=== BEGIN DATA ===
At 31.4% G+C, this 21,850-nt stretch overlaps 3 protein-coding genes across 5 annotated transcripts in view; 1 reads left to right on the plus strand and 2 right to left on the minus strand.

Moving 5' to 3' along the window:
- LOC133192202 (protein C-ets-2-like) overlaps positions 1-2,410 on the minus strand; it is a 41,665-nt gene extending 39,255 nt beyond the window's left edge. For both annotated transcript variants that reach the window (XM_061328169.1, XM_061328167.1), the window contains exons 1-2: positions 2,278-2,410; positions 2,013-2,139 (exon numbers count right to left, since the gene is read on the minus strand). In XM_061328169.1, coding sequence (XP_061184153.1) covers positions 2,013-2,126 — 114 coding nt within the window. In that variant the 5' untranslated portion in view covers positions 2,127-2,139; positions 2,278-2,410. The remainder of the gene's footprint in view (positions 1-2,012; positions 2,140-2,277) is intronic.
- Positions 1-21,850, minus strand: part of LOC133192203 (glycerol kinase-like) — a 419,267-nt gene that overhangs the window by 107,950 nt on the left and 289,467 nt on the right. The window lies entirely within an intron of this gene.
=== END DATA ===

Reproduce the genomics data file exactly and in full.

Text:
At 31.4% G+C, this 21,850-nt stretch overlaps 3 protein-coding genes across 5 annotated transcripts in view; 1 reads left to right on the plus strand and 2 right to left on the minus strand.

Moving 5' to 3' along the window:
- LOC133192202 (protein C-ets-2-like) overlaps positions 1-2,410 on the minus strand; it is a 41,665-nt gene extending 39,255 nt beyond the window's left edge. For both annotated transcript variants that reach the window (XM_061328169.1, XM_061328167.1), the window contains exons 1-2: positions 2,278-2,410; positions 2,013-2,139 (exon numbers count right to left, since the gene is read on the minus strand). In XM_061328169.1, coding sequence (XP_061184153.1) covers positions 2,013-2,126 — 114 coding nt within the window. In that variant the 5' untranslated portion in view covers positions 2,127-2,139; positions 2,278-2,410. The remainder of the gene's footprint in view (positions 1-2,012; positions 2,140-2,277) is intronic.
- Positions 1-21,850, minus strand: part of LOC133192203 (glycerol kinase-like) — a 419,267-nt gene that overhangs the window by 107,950 nt on the left and 289,467 nt on the right. The window lies entirely within an intron of this gene.